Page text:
We all have fears…and some are even less scary than fighting a 7-foot martial arts specialist.
1) “I fear not the man who has practiced 10,000 kicks once, but I fear the man who has practiced one kick 10,000 times.” — Bruce Lee …
I’m frequently looking to take more risks in life…to face challenges that are a bit scary — below are some quotes about courage that inspire me.
1. “Courage is being scared to death, but saddling up anyway.” — John Wayne …
I’m willing to bet you that half of Warren Buffet’s success is due his effective communication (most of his other half is his sustained focus (i.e. his singular focus on creating wealth over 60 years!).
If you don’t believe me, you should read his annual reports or watch video of him on CNBC and YouTube.
I wonder if one of the reasons I like Warren’s Plain English style is that we’re the same personality type (ISTJ).
Some people, including me, refer to his communication style as “Plain English.”
Here are seven tips for using the plain english style of writing used by Warren Buffett, Mark Twain and others:
Focus on the first-person plural (we, us, our/ours) and second person singular (you and yours). The purpose is it’s more direct, more conversational and avoids the he/she dilemma.
(Before/Poor) — “This article will enlighten readers and contribute to people’s success versus.”
(After/Better)– “I will enlighten you in this article and contribute to your success.”
Steer clear of verbs such as “to be” and “to have.” They are weak!
Take the following sentence for example:
(Before/Poor) — “We will make a distribution of cash to every person in the company if our business is ever sold.”
(After/Better) — “We will distribute cash to everyone in our company if we are sold”
Hint: nouns that usually end in “ion” can be replaced with a more powerful verb (in that case, “Will distribute” replaced “will make a distribution”).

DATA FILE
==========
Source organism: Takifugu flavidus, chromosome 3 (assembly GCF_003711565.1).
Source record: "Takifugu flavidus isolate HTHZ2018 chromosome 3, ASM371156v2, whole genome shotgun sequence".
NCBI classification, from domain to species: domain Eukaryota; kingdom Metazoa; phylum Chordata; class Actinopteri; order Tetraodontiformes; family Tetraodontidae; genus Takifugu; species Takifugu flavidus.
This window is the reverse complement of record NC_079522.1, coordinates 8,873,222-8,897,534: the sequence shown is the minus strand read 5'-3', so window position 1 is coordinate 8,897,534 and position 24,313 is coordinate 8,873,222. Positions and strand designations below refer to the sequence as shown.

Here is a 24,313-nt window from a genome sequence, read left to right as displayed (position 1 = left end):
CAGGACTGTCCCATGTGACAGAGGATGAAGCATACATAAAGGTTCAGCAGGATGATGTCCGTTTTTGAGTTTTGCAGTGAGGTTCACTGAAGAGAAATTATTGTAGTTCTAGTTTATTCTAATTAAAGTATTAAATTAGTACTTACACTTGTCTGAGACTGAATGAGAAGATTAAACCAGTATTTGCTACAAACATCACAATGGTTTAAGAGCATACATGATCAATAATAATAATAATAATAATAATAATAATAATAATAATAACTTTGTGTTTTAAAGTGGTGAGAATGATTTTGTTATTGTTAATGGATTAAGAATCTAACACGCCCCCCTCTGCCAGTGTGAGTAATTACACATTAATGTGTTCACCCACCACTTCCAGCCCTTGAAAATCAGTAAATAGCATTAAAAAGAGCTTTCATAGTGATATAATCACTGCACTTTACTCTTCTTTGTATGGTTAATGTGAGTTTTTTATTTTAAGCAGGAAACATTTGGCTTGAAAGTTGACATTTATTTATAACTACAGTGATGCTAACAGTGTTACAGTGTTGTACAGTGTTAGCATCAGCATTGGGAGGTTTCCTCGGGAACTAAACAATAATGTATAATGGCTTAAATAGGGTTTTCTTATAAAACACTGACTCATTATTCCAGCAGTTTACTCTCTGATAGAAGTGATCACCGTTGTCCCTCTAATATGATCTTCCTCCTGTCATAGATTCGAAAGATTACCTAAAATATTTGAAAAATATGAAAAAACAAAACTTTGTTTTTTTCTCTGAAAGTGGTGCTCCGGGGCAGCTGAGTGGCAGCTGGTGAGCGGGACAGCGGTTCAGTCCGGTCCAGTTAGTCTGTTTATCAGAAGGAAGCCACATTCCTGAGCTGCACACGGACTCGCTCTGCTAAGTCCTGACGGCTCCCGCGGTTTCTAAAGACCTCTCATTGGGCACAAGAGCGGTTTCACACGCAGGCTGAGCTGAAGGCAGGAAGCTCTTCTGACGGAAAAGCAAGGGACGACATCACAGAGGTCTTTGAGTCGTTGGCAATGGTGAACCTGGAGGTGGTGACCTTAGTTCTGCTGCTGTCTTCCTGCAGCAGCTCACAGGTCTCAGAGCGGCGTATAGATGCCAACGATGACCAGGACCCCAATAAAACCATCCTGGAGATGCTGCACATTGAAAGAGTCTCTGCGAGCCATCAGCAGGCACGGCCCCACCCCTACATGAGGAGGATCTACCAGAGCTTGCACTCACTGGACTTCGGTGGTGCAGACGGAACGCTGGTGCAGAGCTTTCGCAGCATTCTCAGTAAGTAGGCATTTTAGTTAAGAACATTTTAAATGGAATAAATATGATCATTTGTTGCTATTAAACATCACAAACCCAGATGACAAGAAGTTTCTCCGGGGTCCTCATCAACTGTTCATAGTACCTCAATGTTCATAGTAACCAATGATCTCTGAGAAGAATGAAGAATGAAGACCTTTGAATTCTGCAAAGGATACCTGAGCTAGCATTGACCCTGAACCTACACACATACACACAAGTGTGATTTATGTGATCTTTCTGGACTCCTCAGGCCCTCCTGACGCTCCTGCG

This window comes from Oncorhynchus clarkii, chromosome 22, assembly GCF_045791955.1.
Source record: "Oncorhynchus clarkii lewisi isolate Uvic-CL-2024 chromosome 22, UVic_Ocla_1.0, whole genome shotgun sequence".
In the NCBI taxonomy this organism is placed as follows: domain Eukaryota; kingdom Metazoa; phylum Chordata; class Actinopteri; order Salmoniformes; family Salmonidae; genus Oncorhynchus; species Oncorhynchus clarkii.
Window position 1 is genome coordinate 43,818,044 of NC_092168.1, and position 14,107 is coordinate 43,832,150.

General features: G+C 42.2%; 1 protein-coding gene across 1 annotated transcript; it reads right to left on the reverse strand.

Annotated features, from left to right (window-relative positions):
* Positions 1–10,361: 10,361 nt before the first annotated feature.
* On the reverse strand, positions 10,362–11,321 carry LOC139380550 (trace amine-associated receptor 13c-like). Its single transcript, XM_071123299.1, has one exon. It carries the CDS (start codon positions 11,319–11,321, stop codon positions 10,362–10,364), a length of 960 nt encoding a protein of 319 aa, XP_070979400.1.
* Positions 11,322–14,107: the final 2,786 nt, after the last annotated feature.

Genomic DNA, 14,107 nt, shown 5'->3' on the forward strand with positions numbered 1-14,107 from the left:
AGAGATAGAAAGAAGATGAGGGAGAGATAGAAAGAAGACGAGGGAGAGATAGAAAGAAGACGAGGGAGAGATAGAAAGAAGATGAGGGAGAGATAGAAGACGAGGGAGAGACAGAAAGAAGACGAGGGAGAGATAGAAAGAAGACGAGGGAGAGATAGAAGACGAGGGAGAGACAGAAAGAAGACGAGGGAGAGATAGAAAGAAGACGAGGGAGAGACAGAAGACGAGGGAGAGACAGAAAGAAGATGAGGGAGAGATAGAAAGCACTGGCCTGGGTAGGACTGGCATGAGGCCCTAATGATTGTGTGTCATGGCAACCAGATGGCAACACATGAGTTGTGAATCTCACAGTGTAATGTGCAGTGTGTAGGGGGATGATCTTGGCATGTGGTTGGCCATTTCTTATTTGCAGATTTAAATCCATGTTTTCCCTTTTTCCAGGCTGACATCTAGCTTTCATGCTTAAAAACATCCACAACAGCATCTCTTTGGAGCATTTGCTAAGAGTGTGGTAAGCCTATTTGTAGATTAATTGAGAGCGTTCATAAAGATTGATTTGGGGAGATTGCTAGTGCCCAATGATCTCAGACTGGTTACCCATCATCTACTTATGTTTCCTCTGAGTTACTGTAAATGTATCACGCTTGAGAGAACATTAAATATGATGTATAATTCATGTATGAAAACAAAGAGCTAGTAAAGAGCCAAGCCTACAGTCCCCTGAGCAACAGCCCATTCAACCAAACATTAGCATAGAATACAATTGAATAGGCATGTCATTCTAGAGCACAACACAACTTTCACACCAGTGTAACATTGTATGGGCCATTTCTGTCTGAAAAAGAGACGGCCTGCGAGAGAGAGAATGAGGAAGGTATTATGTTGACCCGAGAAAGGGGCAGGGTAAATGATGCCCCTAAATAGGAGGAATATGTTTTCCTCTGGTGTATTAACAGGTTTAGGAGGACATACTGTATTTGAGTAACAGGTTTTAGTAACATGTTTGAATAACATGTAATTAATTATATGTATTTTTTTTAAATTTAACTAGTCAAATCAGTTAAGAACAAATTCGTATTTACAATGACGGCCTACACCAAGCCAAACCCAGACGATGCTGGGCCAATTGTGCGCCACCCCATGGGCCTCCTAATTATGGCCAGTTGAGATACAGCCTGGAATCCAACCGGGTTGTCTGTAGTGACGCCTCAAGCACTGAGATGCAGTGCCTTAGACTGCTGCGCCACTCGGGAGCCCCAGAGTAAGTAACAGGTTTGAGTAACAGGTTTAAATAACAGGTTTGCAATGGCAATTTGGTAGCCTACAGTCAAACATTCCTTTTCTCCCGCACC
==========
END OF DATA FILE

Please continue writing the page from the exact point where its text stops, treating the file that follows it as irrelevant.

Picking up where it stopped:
Use “unable” instead of “not able” and “exclude” instead of “not include,” etc. — This is shorter and more clear.
Try to use active (as opposed to passive) voice and go in order of Subject, Verb and Object. For example:
(Before/Poor) — “The product is bought by the customer”
(After/Better) — “The customer buys the product.”
Try to avoid words that don’t add much value such as “in order to” (use “to”) and “Despite the fact that” (use “Although”).
Why? Readers understand sentences in the active voice more quickly and easily because it follows how we think and process information
When communicating, you should know your audience…that’s basic, but if you’re communicating to a number of people try to write with a certain person in mind.
For example, in this article I try to envision writing to Lakshmi, a department head of a medium-sized business I know.
When I’m writing about something technical, I write with my Mom in mind.
#7: Avoid Contract Language
Steer clear of “Contract-type” language with definitions — this is the opposite of Plain English.
The best book on the subject of Plain English is How to write, speak and think more effectively by Rudolf Flesch.
And then there are Warren Buffett’s famous annual reports.
Plain English, Please!